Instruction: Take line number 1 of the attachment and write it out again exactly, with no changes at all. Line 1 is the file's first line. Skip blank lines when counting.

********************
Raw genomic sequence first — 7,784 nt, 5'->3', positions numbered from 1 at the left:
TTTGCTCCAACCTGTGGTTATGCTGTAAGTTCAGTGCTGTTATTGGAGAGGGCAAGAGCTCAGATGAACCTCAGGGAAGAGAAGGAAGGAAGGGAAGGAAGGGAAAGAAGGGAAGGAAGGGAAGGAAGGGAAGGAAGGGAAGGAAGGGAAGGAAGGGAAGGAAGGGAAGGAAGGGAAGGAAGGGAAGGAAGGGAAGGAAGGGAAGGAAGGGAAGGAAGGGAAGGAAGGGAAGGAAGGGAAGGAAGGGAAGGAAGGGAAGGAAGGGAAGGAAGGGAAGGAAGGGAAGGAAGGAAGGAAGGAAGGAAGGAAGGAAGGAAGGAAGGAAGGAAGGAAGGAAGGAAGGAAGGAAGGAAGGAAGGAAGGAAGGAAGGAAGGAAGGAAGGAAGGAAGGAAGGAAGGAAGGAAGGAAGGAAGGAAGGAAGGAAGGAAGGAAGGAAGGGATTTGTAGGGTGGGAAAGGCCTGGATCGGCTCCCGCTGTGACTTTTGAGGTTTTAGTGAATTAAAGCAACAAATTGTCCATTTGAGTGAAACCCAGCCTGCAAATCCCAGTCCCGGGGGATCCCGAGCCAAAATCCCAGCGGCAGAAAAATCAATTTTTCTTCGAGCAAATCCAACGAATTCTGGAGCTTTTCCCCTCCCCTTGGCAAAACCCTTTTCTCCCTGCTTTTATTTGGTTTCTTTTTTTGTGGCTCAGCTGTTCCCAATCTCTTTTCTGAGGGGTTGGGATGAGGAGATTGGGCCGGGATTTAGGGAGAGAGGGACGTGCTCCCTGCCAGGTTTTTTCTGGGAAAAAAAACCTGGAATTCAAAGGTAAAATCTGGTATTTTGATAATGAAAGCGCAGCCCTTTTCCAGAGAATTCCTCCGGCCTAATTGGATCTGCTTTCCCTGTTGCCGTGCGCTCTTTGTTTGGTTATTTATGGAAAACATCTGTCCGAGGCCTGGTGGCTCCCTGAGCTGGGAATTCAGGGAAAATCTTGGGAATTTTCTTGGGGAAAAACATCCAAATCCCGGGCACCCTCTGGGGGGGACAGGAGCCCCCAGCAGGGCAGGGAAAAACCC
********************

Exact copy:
Raw genomic sequence first — 7,784 nt, 5'->3', positions numbered from 1 at the left: